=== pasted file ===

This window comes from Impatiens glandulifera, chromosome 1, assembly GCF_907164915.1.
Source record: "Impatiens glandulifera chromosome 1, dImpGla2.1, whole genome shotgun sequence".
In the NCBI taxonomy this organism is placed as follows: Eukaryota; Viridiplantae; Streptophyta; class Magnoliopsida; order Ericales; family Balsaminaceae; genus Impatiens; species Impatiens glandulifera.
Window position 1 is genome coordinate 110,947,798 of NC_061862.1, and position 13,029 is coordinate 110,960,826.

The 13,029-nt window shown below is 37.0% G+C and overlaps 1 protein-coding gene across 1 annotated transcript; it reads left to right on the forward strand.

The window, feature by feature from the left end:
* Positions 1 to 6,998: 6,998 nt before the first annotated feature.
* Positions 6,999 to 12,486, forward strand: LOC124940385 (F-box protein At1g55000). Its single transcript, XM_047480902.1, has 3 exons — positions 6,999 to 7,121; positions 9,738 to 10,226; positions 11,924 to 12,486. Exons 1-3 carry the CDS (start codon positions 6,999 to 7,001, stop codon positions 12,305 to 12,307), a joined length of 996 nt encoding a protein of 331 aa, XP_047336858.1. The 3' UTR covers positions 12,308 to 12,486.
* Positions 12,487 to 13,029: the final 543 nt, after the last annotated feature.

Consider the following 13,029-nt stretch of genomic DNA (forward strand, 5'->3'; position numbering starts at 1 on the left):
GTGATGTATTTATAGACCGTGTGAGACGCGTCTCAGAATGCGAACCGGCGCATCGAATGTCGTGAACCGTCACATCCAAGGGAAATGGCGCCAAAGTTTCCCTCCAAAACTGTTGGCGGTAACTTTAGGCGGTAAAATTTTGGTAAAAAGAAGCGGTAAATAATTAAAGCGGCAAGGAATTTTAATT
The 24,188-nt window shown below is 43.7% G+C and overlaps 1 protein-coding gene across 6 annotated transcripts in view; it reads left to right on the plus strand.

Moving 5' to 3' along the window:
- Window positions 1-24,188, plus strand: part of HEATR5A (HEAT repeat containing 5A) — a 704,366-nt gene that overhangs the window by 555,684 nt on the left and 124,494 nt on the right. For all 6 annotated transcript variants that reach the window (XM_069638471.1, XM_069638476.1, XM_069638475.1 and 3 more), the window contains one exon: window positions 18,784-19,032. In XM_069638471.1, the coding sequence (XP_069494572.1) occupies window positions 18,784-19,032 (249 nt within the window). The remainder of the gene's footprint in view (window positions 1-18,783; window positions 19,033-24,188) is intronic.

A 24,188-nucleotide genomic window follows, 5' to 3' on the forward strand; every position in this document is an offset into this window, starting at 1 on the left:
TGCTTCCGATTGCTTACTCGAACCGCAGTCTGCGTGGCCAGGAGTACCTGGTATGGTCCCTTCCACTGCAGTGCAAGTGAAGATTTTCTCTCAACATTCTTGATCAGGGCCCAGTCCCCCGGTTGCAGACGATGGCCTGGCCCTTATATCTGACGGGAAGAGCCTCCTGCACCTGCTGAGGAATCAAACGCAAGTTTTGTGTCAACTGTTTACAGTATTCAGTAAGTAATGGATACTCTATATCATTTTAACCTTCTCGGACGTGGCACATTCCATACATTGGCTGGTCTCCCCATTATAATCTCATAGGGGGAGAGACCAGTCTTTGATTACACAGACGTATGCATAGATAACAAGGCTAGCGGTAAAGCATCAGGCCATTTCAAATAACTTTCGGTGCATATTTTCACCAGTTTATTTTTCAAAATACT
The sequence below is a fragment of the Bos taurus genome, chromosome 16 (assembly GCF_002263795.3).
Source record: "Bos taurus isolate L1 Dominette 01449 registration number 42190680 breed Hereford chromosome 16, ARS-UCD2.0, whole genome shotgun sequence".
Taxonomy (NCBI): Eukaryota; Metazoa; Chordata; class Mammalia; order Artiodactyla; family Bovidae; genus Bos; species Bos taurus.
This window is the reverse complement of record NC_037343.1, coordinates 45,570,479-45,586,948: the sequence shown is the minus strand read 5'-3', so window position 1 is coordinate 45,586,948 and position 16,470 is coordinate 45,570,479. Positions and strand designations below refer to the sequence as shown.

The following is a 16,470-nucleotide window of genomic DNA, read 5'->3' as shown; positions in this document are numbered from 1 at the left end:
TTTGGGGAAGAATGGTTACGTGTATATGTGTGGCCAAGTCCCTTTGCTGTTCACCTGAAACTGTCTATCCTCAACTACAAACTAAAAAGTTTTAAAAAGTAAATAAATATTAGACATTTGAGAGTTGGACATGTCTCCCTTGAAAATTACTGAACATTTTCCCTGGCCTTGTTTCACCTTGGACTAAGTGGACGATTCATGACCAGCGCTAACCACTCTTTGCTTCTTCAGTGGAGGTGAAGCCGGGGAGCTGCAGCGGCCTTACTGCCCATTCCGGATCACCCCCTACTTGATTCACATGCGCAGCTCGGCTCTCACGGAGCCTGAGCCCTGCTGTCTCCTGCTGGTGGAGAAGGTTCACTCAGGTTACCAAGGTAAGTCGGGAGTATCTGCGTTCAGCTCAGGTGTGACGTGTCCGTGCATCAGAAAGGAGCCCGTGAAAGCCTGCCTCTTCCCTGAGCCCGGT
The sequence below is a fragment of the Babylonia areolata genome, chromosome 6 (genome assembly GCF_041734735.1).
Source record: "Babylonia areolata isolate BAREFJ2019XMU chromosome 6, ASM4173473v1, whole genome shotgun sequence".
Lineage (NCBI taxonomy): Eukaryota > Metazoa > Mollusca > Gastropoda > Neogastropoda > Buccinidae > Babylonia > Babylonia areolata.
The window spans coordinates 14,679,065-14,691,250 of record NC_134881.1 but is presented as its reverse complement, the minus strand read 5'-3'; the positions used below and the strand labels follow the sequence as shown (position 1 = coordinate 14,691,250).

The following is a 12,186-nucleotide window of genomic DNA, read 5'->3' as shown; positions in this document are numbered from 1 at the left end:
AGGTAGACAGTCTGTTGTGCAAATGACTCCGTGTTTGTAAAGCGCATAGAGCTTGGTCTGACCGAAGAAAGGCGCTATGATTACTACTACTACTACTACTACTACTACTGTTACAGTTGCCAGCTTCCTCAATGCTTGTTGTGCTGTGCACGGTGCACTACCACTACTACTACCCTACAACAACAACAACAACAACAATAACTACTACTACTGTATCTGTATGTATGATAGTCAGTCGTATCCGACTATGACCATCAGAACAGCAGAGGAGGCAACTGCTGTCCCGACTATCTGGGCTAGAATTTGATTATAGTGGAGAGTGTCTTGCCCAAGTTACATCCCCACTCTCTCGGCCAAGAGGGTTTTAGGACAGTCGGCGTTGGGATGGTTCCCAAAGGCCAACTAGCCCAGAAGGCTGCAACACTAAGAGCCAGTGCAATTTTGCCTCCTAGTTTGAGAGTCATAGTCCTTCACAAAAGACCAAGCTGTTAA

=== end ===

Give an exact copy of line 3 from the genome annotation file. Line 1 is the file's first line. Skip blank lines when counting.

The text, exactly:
In the NCBI taxonomy this organism is placed as follows: Eukaryota; Viridiplantae; Streptophyta; class Magnoliopsida; order Ericales; family Balsaminaceae; genus Impatiens; species Impatiens glandulifera.